Latest Adventures of the Ranching Program- Melamen/Medicinal Plants

Cecelia managed to find one ripe berry!

Now in our second cohort, students got the opportunity to meet our local elder Cecelia De Rose who instructs us in traditional plant uses. Cecilia is a member of Esketemc First Nation and a long-time Secwepemcstin language teacher. Cecilia is an Elder advisor to our Applied Sustainable Ranching program for our Medicinal Plants module.

Our first and second cohort of students can also testify that Cecelia is also an expert “Indian Ice Cream” maker and Medicinal Plant Guide.  She also has a fantastic sense of humour and she KNOWS A LOT about many things.

Soopolallie/Soapberries or sometimes known as Buffalo Berries- made into “Indian Ice-Cream”

Last week we had the delight to have her in the classroom teaching students how to make Indian Ice-cream out of Soopolallie/Soapberries or sometimes known as Buffalo Berries.

Cecelia teaches Ranching Students about Medicines

Cecelia gave a presentation in class about the medicines in our area and brought examples of each to show students.

After lunch students and guests went on a Plant ID Walk close to Williams Lake. This year Cecelia points out, the soap berries are late- they weren’t ripe yet.

But we did manage to find and identify many other plants! Full Photo album here.

It is important for ranchers and students to understand the role of certain medicinal and food crops that are indigenous to the area and to create a relationship with these plants and understand their importance in the eco system and their roles in traditional indigenous life.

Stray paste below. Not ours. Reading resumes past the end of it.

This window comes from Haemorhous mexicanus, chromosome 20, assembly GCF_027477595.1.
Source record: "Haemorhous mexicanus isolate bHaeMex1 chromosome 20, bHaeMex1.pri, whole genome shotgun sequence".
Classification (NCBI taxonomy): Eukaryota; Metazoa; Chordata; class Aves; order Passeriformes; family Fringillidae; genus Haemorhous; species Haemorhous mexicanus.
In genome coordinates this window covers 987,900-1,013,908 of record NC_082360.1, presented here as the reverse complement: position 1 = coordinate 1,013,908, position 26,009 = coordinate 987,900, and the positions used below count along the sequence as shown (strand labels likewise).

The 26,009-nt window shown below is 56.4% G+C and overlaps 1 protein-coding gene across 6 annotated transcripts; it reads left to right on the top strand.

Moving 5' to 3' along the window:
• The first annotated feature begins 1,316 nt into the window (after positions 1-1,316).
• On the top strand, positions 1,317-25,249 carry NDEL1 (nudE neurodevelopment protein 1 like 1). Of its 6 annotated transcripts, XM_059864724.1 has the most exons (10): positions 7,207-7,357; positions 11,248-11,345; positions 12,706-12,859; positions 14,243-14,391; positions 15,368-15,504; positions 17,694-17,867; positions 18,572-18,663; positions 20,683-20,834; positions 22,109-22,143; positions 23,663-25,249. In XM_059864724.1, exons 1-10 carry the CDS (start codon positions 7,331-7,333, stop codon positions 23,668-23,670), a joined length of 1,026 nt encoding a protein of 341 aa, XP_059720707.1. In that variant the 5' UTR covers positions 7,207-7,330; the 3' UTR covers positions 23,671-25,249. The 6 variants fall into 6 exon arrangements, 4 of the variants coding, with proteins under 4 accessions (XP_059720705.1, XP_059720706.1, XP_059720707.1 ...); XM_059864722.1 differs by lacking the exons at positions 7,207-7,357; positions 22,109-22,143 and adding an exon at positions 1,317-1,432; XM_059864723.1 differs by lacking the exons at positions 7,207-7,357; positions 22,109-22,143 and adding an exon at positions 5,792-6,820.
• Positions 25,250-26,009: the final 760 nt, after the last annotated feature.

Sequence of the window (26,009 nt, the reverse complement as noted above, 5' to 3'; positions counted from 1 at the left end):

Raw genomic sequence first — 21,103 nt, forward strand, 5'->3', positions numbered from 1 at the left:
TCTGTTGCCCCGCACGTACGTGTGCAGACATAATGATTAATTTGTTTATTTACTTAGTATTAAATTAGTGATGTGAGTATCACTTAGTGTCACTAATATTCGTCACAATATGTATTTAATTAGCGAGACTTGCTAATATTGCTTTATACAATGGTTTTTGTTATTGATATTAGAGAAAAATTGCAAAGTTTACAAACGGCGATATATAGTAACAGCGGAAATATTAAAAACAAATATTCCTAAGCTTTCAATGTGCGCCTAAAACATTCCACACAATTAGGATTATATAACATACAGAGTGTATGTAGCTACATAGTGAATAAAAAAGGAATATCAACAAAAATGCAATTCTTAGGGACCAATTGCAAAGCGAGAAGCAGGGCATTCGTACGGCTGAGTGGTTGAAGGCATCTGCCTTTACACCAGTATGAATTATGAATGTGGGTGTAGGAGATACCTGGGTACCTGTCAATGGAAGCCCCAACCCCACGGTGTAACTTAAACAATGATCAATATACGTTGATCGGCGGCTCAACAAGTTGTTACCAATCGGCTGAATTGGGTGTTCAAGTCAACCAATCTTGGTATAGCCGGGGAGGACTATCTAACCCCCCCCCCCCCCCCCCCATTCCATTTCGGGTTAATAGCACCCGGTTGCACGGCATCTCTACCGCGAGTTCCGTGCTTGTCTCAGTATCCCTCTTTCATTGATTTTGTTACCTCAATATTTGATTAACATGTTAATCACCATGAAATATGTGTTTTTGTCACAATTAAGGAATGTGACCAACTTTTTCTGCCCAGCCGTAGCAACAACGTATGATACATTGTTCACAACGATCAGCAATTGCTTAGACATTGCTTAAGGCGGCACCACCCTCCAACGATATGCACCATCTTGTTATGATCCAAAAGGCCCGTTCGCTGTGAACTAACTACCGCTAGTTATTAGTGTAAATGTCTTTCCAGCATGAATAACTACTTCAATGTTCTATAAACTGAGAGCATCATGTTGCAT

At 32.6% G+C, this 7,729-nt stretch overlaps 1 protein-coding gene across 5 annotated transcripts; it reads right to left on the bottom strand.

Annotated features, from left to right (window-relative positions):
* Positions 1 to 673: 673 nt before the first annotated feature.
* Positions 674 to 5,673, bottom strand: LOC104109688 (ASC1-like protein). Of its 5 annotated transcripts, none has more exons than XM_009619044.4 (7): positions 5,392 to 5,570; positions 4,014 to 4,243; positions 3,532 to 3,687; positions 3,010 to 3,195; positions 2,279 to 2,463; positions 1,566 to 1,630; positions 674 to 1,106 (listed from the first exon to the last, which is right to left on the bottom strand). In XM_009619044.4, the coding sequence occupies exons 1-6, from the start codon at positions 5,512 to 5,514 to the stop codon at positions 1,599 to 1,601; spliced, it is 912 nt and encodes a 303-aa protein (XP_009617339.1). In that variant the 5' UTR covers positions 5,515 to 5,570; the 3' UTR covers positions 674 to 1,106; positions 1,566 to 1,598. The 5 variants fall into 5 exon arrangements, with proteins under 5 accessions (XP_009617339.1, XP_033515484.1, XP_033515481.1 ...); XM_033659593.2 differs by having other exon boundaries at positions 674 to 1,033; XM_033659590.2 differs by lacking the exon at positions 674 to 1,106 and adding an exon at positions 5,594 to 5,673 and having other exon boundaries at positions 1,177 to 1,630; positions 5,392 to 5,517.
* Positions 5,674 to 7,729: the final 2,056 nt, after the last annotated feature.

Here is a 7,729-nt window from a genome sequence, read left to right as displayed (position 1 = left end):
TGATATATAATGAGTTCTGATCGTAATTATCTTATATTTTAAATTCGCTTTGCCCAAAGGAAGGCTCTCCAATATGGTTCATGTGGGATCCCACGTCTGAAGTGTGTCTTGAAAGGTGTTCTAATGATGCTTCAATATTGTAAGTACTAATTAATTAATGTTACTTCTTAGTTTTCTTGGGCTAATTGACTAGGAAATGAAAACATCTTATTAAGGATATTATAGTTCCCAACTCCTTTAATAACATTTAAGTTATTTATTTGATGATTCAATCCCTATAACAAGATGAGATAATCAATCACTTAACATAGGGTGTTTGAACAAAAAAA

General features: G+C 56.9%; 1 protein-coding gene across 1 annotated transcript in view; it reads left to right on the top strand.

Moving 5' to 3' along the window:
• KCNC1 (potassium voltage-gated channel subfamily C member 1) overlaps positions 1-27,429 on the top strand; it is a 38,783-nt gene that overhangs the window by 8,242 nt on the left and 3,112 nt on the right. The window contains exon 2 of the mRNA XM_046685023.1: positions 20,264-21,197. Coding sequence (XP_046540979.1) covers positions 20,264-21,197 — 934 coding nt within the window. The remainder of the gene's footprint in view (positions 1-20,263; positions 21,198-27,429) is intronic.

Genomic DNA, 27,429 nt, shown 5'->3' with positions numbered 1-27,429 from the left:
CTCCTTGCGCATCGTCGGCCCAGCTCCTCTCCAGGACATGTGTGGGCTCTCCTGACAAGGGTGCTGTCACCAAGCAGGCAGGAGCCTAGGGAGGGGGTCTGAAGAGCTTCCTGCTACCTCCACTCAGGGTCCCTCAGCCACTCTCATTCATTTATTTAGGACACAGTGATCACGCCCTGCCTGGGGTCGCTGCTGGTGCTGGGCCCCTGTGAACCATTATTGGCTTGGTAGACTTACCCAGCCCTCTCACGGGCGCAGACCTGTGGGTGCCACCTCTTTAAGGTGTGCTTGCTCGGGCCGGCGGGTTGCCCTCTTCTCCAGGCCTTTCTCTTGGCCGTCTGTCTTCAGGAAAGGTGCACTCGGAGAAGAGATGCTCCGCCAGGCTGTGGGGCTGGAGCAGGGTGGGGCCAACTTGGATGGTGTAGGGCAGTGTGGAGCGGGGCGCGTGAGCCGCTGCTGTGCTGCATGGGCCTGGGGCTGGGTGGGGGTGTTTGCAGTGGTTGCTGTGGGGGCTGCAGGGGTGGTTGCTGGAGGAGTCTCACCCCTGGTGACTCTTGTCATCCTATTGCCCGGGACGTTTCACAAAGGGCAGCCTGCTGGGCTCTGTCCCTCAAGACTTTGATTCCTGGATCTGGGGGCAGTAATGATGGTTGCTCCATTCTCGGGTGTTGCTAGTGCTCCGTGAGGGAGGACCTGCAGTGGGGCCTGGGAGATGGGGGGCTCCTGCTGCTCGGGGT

Cecelia was the perfect guide and we can’t wait to for next year’s plant walk!

Applied Sustainable Ranching 2017 Accepting New Student Intakes

The new year is about to start and the Applied Sustainable Ranching Program is ramping up for it’s next round of new students. Are you one of them?

See all the interesting career opportunities possible and the benefits from a program that focuses on sustainability and the environment while helping to build better communities.

Apply today.



Diversification: Raspberry Farm & Apple Orchard – Fraserbench Farms

This week was a busy one as we have entered full swing into the diversification section of our applied skills course in the Applied Sustainable Ranching Program here at Thompson Rivers University in Williams Lake.


For our first diversification seminar we traveled out towards Soda Creek, along the Fraser River in the Cariboo and found ourselves at Fraser Bench Farm and home of Charlie and Lynda Archibald.


Lynda’s place is incredible, and a real testament to the idea of “staying in place” -she’s been on that site for thirty years, and the establishment of her trees, and berry bushes and flowers shows it. Lynda has a successful raspberry enterprise where she grows, picks and sells fresh and frozen berries. She is a great example of diversification as she has several businesses on her farm.

Lynda's on-site farm stand

Lynda has created diversification with her apple orchard with apple sales, juice sales and she creates her own apple cider vinegar product that is in high demand.  She is part of the Cariboo Grower’s co-op and grows onions and early garlic for them to sell in Williams Lake.  Her set-up was simple and showed that with a little creativity setting up an additional enterprise on your ranch or farm could be easily established.

Along the Fraser

We enjoyed Lynda’s farm so much, spending a lot of time learning from her, but also a lot of time sitting on her deck in the warm micro-climate, basking in the sun and flowers.


No wonder she has invested so much of her time in this beautiful place, how could you not?